Rotational Motion

Rotational kinematics uses essentially the same equations as kinematics, but distances, speeds, and accelerations are rotational quantities expressed with radians instead of with meters.

Rotational inertia defines an object’s resistance to rotation.

An object can possess rotational kinetic energy in addition to translational kinetic energy.

Angular momentum is conserved anytime no external torque acts on a system of objects.

In rotational kinematics, the units must be in radians and seconds

r represents the distance from the spot we are interested in to the center of the object.

The rotational kinematic equations are only valid when acceleration is constant.

Newton’s second law states that Fnet = ma

The greater the mass of an object, the harder it is to accelerate.

Tendency for massive objects to resist changes in their velocity is referred to as

**inertia.**Spinning objects also resist changes in their angular velocity. This resistance is the rotational inertia.

Rotational inertia depends less on the mass of an object than on how that mass is distributed

The rotational inertia, I, is the rotational equivalent of mass.

Tells how difficult it is for an object to speed up or slow its rotation.

For a single particle of mass m a distance r from the axis of rotation, the rotational inertia is:

To find the rotational inertia of several masses just add the I due to each mass.

Torque occurs when a force is applied to an object, and that force can cause the object to rotate.

The torque exerted on an object equals the

**force exerted on that object**(F)__multiplied__by the**distance between where the force is applied and the fulcrum**(d) as long as the__force acts perpendicular to the object.__The unit of torque is the Newton meter.

The “lever arm” for a force is the closest distance from the fulcrum to the line of that force.

Then, the torque provided by a force is the force times the lever arm.

The analog to Newton’s second law is:

where τnet is the net torque on an object.

We have to draw a free-body diagram for the pulley as well as the blocks. Even though it doesn’t move, it still requires torque to accelerate its spinning speed.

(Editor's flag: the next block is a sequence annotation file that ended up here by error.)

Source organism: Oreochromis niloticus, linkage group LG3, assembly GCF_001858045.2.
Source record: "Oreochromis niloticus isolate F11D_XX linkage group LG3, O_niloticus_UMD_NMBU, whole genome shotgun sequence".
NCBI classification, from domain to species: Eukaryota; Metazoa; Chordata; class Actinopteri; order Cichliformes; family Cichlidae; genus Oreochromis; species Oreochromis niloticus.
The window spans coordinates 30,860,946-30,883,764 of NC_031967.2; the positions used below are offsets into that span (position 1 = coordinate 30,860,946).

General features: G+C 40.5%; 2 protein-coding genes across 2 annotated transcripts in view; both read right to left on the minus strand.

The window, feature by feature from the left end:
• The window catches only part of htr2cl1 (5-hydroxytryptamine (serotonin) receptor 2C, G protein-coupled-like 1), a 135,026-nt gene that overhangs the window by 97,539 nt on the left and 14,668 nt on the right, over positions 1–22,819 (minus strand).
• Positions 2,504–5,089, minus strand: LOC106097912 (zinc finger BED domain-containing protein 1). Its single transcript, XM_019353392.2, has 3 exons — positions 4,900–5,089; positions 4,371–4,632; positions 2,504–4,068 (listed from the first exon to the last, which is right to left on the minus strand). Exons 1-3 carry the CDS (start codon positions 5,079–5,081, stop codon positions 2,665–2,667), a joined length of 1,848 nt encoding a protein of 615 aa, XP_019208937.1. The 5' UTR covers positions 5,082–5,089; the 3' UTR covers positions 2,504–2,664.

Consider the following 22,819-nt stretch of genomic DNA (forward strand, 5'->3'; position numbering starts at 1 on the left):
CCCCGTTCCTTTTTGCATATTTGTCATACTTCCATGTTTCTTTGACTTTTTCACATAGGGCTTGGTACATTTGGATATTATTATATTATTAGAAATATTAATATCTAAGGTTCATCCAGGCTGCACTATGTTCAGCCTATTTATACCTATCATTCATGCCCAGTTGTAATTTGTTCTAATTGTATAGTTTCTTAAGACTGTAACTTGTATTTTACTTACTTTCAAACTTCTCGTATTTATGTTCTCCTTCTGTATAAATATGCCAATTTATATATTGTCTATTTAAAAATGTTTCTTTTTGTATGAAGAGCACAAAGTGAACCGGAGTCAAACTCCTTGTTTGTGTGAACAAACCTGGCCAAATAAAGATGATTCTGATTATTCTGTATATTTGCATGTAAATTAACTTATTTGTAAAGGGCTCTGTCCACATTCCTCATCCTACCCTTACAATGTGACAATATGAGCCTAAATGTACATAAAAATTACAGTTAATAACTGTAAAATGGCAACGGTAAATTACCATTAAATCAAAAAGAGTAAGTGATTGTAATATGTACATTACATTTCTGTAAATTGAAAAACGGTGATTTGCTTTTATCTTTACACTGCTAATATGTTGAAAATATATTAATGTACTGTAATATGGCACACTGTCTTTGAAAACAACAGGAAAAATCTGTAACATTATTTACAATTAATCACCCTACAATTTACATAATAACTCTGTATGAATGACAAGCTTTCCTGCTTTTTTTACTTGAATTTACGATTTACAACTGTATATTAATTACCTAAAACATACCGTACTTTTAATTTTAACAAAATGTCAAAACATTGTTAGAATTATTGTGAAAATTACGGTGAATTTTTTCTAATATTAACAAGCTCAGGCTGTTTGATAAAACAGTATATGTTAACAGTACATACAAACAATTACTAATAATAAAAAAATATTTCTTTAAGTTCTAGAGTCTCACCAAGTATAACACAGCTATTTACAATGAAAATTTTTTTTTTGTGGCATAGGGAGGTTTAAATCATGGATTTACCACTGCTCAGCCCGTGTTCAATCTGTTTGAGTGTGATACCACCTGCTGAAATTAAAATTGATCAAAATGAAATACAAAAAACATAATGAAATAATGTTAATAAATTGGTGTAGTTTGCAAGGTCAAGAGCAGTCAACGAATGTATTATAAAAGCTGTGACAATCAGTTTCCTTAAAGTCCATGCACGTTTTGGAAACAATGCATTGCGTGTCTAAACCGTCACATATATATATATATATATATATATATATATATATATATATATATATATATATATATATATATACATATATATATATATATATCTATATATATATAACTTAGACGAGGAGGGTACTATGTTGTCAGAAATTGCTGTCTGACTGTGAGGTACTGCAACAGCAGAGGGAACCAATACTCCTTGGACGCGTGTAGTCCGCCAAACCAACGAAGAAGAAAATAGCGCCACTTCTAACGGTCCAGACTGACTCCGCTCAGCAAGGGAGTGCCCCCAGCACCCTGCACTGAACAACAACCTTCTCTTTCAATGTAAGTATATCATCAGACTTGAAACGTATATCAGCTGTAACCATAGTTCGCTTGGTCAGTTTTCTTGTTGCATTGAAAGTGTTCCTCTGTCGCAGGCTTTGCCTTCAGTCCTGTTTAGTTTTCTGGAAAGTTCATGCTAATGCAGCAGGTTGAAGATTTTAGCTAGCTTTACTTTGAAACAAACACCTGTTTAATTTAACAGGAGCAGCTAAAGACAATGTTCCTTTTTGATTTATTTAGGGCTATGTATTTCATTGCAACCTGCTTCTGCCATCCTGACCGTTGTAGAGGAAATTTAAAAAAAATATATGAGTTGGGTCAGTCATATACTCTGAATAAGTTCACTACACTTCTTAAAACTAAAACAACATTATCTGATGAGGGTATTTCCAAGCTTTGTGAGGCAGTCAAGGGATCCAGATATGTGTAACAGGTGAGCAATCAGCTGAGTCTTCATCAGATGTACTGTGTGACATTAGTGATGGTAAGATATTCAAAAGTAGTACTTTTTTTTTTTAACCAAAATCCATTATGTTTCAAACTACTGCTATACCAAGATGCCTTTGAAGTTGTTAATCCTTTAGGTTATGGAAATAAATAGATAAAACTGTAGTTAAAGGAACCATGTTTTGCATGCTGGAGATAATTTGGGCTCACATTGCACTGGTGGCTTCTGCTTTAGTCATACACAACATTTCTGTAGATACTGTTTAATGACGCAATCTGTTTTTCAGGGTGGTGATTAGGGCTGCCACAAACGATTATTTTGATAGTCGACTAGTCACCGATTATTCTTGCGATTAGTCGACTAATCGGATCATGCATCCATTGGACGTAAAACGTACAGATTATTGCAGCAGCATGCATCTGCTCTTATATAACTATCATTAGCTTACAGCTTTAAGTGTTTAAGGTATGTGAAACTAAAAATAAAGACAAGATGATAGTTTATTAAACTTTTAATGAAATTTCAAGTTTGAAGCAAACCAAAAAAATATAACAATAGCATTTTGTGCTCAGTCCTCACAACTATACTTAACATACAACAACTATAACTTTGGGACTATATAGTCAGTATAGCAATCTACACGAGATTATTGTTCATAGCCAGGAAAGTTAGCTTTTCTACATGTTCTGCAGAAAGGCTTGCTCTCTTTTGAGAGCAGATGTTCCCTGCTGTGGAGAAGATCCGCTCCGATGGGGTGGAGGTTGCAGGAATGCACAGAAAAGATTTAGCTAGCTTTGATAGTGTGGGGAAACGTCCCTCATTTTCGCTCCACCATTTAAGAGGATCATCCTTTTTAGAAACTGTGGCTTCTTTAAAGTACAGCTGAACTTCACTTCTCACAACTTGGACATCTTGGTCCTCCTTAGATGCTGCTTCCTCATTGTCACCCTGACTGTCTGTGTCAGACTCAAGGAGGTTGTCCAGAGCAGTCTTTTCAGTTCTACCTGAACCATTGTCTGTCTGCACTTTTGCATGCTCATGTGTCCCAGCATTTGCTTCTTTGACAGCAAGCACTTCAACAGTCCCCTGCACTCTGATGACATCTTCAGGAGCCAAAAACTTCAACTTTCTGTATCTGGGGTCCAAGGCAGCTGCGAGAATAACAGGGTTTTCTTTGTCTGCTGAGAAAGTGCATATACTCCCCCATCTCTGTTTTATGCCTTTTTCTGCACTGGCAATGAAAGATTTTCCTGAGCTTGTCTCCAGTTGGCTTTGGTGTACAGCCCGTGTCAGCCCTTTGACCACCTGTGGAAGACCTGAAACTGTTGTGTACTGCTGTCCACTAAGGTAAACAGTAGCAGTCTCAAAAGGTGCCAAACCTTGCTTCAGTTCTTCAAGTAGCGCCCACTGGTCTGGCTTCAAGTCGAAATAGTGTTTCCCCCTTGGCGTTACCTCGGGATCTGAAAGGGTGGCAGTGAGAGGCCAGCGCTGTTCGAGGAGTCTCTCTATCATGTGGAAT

Because the pulley is massive, the tension in the rope may be different on each side of the pulley.

For the pulley, because it is rotating, we write Newton’s second law for rotation.

The torque provided by each rope is equal to the radius of the pulley, R.

The acceleration of each block must be the same because they’re connected by a rope

The linear acceleration of a point on the edge of the pulley must also be the same as that of the blocks.

The R terms then cancel out, and the equation is simplified.

When an object is rotating, its rotational kinetic energy is found by the following equation:

If an object is moving linearly at the same time that it’s rotating, its total kinetic energy equals the sum of the linear KE and the rotational KE.

Angular momentum is the amount of effort it would take to make a rotating object stop spinning

An object with a large rotational inertia or with a high angular velocity (or both) would be pretty tough to bring to rest.

v is the linear velocity

r is either

the radius of rotation, if the particle is moving in a circle or

distance of closest approach if the particle is moving in a straight line

If a particle moves in a straight line, then relative to some point P not on that line, the particle has an angular momentum.

Angular momentum is conserved in a closed system; that is, when no external torques act on the objects in the system.